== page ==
Cosma Shalizi began by explaining that his switch from physics to statistics was prompted by discovering many links between both statistics and machine learning and fundamental philosophical questions of knowledge and inference. In a (refreshing!) contrast with the machine learners, he conceives the goals of statistical science broadly: that it seeks ways of using data to answer very general inferential questions about the world by developing “abstract machines” that honestly assess uncertainty. While he discovered, unsurprisingly, that statistical practice was much more focused on nuts and bolts applications than foundational principles, he claimed that computational developments saved it from being boring. Do the new computations alter the interrelations between the formal work and general conceptions of knowledge, cause, and inference? Do they promote or downplay the connections? I heard Shalizi’s answer (in the Q and A) being that such philosophical issues actually have nothing to do with it. Maybe his point was simply that computational challenges make statistics/machine learning more fun.

Yin. Yang.

My new flight, to an unintended destination is here; then I’m to be picked up and make my way by car, bus, and ferry.

My slides are posted:,12MayoCMU-SIMP.pdf (Link has expired)

[i] This is a false choice or false dilemma.

*CMU Workshop on Foundations for Ockham’s Razor (

Categories: philosophy of science, Statistics | Tags: , , , ,

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14 thoughts on “Deviates, Sloths, and Exiles: Philosophical Remarks on the Ockham’s Razor Workshop*

  1. Christian Hennig

    This is not on your posting here but rather on your slides. I just wrote on Larry Wasserman’s blog on the same conference and wondered whether anybody had discussed what simplicity is good for. I’m delighted to see that you did that.

    It is interesting that you start by looking at other aspects of simplicity than what statisticians would usually think of (mainly number of parameters). I had always thought of the frequentist approach as *simpler* as the Bayesian one, contrary to what you wrote, because the Bayesian models are usually prior plus sampling model, whereas frequentists only have the latter layer (which is why I think that if a Bayesian uses a prior, he/she needs to justify what this adds to the analysis – often not much, I guess).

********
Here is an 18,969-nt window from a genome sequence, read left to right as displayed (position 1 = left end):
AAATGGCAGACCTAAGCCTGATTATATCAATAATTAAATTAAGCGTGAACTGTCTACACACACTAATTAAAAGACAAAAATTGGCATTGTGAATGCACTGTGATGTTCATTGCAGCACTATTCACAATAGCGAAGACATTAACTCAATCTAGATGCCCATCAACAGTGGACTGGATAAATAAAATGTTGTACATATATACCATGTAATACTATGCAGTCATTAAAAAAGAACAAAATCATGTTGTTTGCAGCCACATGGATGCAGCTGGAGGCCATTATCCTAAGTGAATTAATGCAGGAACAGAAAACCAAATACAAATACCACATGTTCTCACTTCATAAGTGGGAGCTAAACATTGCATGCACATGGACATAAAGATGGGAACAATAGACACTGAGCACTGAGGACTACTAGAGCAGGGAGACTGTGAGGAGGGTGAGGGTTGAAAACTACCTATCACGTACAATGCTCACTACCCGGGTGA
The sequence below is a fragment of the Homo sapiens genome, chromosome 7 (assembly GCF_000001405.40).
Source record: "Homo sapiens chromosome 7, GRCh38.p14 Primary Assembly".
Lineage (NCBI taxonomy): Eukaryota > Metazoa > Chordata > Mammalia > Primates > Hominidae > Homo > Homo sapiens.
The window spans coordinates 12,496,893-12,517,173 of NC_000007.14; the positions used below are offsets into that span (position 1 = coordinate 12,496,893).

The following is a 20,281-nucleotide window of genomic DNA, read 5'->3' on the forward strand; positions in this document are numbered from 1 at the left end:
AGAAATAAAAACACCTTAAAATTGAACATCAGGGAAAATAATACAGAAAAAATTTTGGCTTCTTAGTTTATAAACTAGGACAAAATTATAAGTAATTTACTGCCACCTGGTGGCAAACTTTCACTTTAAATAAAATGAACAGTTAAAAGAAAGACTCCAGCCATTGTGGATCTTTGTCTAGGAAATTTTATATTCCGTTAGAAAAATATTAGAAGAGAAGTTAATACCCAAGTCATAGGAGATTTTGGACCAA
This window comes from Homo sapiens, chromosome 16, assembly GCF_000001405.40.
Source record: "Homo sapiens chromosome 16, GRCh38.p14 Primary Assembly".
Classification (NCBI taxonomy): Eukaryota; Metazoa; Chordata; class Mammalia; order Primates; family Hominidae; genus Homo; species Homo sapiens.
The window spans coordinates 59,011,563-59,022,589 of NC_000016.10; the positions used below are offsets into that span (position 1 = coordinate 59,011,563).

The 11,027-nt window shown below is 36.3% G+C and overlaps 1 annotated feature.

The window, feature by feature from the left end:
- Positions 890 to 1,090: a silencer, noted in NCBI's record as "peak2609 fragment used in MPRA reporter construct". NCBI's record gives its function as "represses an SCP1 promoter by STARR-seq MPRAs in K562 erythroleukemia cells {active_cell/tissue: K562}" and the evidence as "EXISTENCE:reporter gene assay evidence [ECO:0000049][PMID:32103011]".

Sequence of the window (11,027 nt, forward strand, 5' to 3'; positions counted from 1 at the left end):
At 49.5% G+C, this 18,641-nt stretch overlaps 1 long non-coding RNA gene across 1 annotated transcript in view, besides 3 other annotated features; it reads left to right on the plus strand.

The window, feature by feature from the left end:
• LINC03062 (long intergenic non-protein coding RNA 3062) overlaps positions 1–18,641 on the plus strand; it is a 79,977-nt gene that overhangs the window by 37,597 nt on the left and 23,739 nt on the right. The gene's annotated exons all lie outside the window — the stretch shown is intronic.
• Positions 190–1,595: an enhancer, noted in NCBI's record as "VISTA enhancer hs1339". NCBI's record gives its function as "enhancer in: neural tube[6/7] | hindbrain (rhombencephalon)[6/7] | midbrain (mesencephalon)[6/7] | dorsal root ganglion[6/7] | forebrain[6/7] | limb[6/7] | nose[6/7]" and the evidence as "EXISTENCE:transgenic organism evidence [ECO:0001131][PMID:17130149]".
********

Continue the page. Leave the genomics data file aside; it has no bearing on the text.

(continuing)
A simplicity issue that you don’t mention but I think is highly relevant to your philosophy is multiple testing – particularly how to control for error when advertising the use of a comprehensive battery of misspecification tests. Bonferroni seems to imply that the more tests you use, the less you can learn from every single one.

    • Christian: Thanks for your comment. The Bayesian algorithm is often said to be simpler in the sense that one always (allegedly!) does, or needs to do, the very same thing. But as I point out, implementing it is far more complex than the “ready to use” and “easy to check” error statistical methods. So I guess we agree there. On multiple testing, I don’t see it as an issue of simplicity at all. But, to your comment, I think there’s a confusion between hunting for an effect (and various other selection effects) in inference, and explaining an effect, once identified. Hunting for a nominally significant effect, and reporting just the one found in the same way as if there had been no hunting, is a case of the former. Identifying a flawed assumption of a test or experiment, if done correctly, is more like the latter. Striving to explain the source of my carpet stain by searching through many substances until I find that it is, say, definitely chocolate, does not yield a less reliable identification, once reached, than if I tested chocolate first.